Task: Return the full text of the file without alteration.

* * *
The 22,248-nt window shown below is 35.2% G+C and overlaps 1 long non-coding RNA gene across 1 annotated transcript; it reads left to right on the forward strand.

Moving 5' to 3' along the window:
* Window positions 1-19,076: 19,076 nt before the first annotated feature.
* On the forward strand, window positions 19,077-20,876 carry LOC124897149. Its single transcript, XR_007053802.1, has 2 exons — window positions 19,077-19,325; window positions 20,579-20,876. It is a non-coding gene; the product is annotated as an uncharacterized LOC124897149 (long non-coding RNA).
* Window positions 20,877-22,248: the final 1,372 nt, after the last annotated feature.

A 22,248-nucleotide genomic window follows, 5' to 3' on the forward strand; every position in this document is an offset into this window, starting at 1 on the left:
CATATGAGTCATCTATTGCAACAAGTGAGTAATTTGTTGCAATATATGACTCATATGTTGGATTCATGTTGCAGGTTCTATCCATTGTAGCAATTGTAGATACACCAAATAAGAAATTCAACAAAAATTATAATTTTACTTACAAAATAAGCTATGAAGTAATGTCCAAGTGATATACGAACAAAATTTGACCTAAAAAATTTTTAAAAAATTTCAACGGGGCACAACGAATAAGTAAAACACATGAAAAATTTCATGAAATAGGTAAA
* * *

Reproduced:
The 22,248-nt window shown below is 35.2% G+C and overlaps 1 long non-coding RNA gene across 1 annotated transcript; it reads left to right on the forward strand.

Moving 5' to 3' along the window:
* Window positions 1-19,076: 19,076 nt before the first annotated feature.
* On the forward strand, window positions 19,077-20,876 carry LOC124897149. Its single transcript, XR_007053802.1, has 2 exons — window positions 19,077-19,325; window positions 20,579-20,876. It is a non-coding gene; the product is annotated as an uncharacterized LOC124897149 (long non-coding RNA).
* Window positions 20,877-22,248: the final 1,372 nt, after the last annotated feature.

A 22,248-nucleotide genomic window follows, 5' to 3' on the forward strand; every position in this document is an offset into this window, starting at 1 on the left:
CATATGAGTCATCTATTGCAACAAGTGAGTAATTTGTTGCAATATATGACTCATATGTTGGATTCATGTTGCAGGTTCTATCCATTGTAGCAATTGTAGATACACCAAATAAGAAATTCAACAAAAATTATAATTTTACTTACAAAATAAGCTATGAAGTAATGTCCAAGTGATATACGAACAAAATTTGACCTAAAAAATTTTTAAAAAATTTCAACGGGGCACAACGAATAAGTAAAACACATGAAAAATTTCATGAAATAGGTAAA